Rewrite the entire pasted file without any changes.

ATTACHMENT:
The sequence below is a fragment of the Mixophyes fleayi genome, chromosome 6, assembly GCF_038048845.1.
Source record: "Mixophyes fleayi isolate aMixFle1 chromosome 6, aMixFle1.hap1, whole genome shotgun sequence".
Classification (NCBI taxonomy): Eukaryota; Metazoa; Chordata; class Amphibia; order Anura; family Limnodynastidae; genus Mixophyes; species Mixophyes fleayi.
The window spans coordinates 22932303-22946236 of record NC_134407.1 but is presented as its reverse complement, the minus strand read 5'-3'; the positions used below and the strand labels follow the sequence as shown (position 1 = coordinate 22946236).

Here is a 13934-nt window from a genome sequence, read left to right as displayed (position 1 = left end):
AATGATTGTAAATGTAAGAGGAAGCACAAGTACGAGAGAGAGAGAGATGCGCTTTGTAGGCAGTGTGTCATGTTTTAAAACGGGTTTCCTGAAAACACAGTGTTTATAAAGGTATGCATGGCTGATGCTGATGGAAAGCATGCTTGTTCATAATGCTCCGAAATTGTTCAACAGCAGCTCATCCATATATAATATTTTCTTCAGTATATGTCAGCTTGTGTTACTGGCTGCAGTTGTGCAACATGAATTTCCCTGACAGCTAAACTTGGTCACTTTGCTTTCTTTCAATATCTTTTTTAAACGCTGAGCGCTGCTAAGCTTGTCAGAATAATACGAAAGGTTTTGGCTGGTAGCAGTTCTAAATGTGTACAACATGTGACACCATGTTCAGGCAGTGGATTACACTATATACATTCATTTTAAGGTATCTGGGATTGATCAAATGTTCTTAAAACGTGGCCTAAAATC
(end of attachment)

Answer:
The sequence below is a fragment of the Mixophyes fleayi genome, chromosome 6, assembly GCF_038048845.1.
Source record: "Mixophyes fleayi isolate aMixFle1 chromosome 6, aMixFle1.hap1, whole genome shotgun sequence".
Classification (NCBI taxonomy): Eukaryota; Metazoa; Chordata; class Amphibia; order Anura; family Limnodynastidae; genus Mixophyes; species Mixophyes fleayi.
The window spans coordinates 22932303-22946236 of record NC_134407.1 but is presented as its reverse complement, the minus strand read 5'-3'; the positions used below and the strand labels follow the sequence as shown (position 1 = coordinate 22946236).

Here is a 13934-nt window from a genome sequence, read left to right as displayed (position 1 = left end):
AATGATTGTAAATGTAAGAGGAAGCACAAGTACGAGAGAGAGAGAGATGCGCTTTGTAGGCAGTGTGTCATGTTTTAAAACGGGTTTCCTGAAAACACAGTGTTTATAAAGGTATGCATGGCTGATGCTGATGGAAAGCATGCTTGTTCATAATGCTCCGAAATTGTTCAACAGCAGCTCATCCATATATAATATTTTCTTCAGTATATGTCAGCTTGTGTTACTGGCTGCAGTTGTGCAACATGAATTTCCCTGACAGCTAAACTTGGTCACTTTGCTTTCTTTCAATATCTTTTTTAAACGCTGAGCGCTGCTAAGCTTGTCAGAATAATACGAAAGGTTTTGGCTGGTAGCAGTTCTAAATGTGTACAACATGTGACACCATGTTCAGGCAGTGGATTACACTATATACATTCATTTTAAGGTATCTGGGATTGATCAAATGTTCTTAAAACGTGGCCTAAAATC